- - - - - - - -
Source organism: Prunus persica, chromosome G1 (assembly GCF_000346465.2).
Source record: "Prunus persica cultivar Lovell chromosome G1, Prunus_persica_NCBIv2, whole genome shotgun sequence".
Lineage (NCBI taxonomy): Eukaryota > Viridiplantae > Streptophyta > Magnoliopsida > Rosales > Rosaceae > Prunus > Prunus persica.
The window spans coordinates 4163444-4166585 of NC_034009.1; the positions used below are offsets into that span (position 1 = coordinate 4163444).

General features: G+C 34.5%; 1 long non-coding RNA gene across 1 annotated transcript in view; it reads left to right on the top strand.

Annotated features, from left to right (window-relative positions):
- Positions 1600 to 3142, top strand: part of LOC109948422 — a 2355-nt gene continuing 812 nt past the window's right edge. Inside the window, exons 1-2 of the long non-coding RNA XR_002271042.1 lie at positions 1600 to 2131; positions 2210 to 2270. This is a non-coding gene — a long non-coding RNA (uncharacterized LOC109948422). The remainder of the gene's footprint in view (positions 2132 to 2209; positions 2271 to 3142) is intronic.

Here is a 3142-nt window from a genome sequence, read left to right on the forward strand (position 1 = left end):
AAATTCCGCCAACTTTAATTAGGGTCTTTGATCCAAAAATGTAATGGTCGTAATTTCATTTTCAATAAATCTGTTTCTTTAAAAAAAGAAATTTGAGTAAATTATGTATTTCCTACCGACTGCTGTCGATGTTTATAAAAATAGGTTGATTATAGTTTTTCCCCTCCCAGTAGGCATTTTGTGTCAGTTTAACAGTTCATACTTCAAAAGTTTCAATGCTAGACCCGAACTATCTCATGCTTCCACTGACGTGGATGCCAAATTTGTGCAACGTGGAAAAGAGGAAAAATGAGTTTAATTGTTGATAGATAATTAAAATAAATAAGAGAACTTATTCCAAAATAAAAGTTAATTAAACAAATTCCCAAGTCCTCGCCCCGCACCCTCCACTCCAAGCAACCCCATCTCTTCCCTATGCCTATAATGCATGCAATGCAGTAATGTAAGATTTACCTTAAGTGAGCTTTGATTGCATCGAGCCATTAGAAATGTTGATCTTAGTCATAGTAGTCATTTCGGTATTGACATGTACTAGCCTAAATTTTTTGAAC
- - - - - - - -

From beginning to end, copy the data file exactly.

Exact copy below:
Source organism: Prunus persica, chromosome G1 (assembly GCF_000346465.2).
Source record: "Prunus persica cultivar Lovell chromosome G1, Prunus_persica_NCBIv2, whole genome shotgun sequence".
Lineage (NCBI taxonomy): Eukaryota > Viridiplantae > Streptophyta > Magnoliopsida > Rosales > Rosaceae > Prunus > Prunus persica.
The window spans coordinates 4163444-4166585 of NC_034009.1; the positions used below are offsets into that span (position 1 = coordinate 4163444).

General features: G+C 34.5%; 1 long non-coding RNA gene across 1 annotated transcript in view; it reads left to right on the top strand.

Annotated features, from left to right (window-relative positions):
- Positions 1600 to 3142, top strand: part of LOC109948422 — a 2355-nt gene continuing 812 nt past the window's right edge. Inside the window, exons 1-2 of the long non-coding RNA XR_002271042.1 lie at positions 1600 to 2131; positions 2210 to 2270. This is a non-coding gene — a long non-coding RNA (uncharacterized LOC109948422). The remainder of the gene's footprint in view (positions 2132 to 2209; positions 2271 to 3142) is intronic.

Here is a 3142-nt window from a genome sequence, read left to right on the forward strand (position 1 = left end):
AAATTCCGCCAACTTTAATTAGGGTCTTTGATCCAAAAATGTAATGGTCGTAATTTCATTTTCAATAAATCTGTTTCTTTAAAAAAAGAAATTTGAGTAAATTATGTATTTCCTACCGACTGCTGTCGATGTTTATAAAAATAGGTTGATTATAGTTTTTCCCCTCCCAGTAGGCATTTTGTGTCAGTTTAACAGTTCATACTTCAAAAGTTTCAATGCTAGACCCGAACTATCTCATGCTTCCACTGACGTGGATGCCAAATTTGTGCAACGTGGAAAAGAGGAAAAATGAGTTTAATTGTTGATAGATAATTAAAATAAATAAGAGAACTTATTCCAAAATAAAAGTTAATTAAACAAATTCCCAAGTCCTCGCCCCGCACCCTCCACTCCAAGCAACCCCATCTCTTCCCTATGCCTATAATGCATGCAATGCAGTAATGTAAGATTTACCTTAAGTGAGCTTTGATTGCATCGAGCCATTAGAAATGTTGATCTTAGTCATAGTAGTCATTTCGGTATTGACATGTACTAGCCTAAATTTTTTGAAC